Irradiation with parallel arrays of thin, planar slices of X-ray beams (microplanar beams, or microbeams) spares normal tissue, including the central nervous system (CNS), and preferentially damages tumors. The effects are mediated, at least in part, by the tissue's microvasculature that seems to effectively repair itself in normal tissue but fails to do so in tumors. Consequently, the therapeutic index of single-fraction unidirectional microbeam irradiations has been shown to be larger than that of single-fraction unidirectional unsegmented beams in treating the intracranial rat 9L gliosarcoma tumor model (9LGS) and the subcutaneous murine mammary carcinoma EMT-6. This paper presents results demonstrating that individual microbeams, or arrays of parallel ones, can also be used for targeted, selective cell ablation in the CNS, and also to induce demyelination. The results highlight the value of the method as a powerful tool for studying the CNS through selective cell ablation, besides its potential as a treatment modality in clinical oncology.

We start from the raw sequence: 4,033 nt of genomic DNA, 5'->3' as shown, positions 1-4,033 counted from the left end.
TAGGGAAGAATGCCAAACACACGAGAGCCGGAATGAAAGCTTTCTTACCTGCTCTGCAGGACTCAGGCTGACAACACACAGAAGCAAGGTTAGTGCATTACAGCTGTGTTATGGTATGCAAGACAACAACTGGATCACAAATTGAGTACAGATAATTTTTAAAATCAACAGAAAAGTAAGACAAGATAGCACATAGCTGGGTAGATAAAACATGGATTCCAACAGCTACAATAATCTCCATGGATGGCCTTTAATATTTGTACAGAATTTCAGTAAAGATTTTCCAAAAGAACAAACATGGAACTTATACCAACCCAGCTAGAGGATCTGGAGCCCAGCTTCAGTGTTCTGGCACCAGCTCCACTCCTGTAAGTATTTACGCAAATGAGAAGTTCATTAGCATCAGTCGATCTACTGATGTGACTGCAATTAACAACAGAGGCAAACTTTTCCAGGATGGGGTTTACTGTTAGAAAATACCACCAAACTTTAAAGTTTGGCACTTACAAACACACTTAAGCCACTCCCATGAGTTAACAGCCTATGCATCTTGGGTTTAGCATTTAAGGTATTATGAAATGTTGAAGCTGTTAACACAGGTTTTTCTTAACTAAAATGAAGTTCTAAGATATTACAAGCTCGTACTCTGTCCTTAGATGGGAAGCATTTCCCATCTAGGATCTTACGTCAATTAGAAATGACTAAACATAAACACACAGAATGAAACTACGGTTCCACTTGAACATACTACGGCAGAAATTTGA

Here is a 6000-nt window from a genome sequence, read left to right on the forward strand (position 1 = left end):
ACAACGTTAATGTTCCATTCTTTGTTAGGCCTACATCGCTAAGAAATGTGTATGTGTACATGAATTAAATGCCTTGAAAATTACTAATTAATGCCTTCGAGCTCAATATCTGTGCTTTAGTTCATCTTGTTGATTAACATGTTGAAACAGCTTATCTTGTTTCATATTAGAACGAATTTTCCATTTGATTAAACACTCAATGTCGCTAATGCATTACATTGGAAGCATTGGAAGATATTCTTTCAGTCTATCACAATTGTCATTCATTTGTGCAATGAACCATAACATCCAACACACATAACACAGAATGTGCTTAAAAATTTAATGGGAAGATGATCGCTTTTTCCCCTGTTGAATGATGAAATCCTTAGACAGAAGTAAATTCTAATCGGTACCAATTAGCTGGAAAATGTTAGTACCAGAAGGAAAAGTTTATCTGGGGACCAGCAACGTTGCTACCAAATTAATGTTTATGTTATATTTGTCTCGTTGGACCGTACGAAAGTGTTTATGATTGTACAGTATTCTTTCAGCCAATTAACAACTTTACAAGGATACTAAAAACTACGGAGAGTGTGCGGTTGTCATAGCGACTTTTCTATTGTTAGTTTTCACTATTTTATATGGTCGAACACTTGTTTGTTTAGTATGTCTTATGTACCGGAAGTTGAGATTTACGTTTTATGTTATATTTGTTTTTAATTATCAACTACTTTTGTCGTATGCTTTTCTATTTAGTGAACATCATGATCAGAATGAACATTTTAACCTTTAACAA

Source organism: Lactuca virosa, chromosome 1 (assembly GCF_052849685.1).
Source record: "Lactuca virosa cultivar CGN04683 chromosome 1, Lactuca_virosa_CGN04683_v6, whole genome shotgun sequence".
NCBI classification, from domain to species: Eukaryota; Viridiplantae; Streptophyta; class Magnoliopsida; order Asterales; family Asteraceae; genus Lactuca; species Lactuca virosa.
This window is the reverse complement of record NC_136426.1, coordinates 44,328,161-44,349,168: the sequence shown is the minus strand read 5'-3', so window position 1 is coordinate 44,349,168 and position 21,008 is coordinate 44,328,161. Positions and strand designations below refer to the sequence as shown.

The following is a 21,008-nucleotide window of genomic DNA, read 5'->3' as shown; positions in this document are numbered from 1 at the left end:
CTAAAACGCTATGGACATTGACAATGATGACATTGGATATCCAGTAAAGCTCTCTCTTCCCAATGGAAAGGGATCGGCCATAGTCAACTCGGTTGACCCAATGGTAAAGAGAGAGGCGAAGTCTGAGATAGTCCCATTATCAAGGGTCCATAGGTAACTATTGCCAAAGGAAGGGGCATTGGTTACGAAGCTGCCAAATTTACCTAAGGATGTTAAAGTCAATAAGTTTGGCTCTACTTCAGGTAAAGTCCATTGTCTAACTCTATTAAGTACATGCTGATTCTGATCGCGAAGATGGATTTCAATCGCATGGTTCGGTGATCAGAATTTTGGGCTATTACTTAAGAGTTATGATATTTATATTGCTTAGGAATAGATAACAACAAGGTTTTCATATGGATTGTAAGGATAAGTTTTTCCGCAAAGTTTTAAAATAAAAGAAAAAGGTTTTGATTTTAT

|Number of pages||8|
|Journal||Nuclear Instruments and Methods in Physics Research, Section A: Accelerators, Spectrometers, Detectors and Associated Equipment|
|Publication status||Published - 2005 Aug 11|
|Event||Proceedings of the 4th International Worhshop on Medical Applications of Synchrotron Radiation MASR 2004 - |
Duration: 2005 Sep 23 → 2005 Sep 25
All Science Journal Classification (ASJC) codes
- Nuclear and High Energy Physics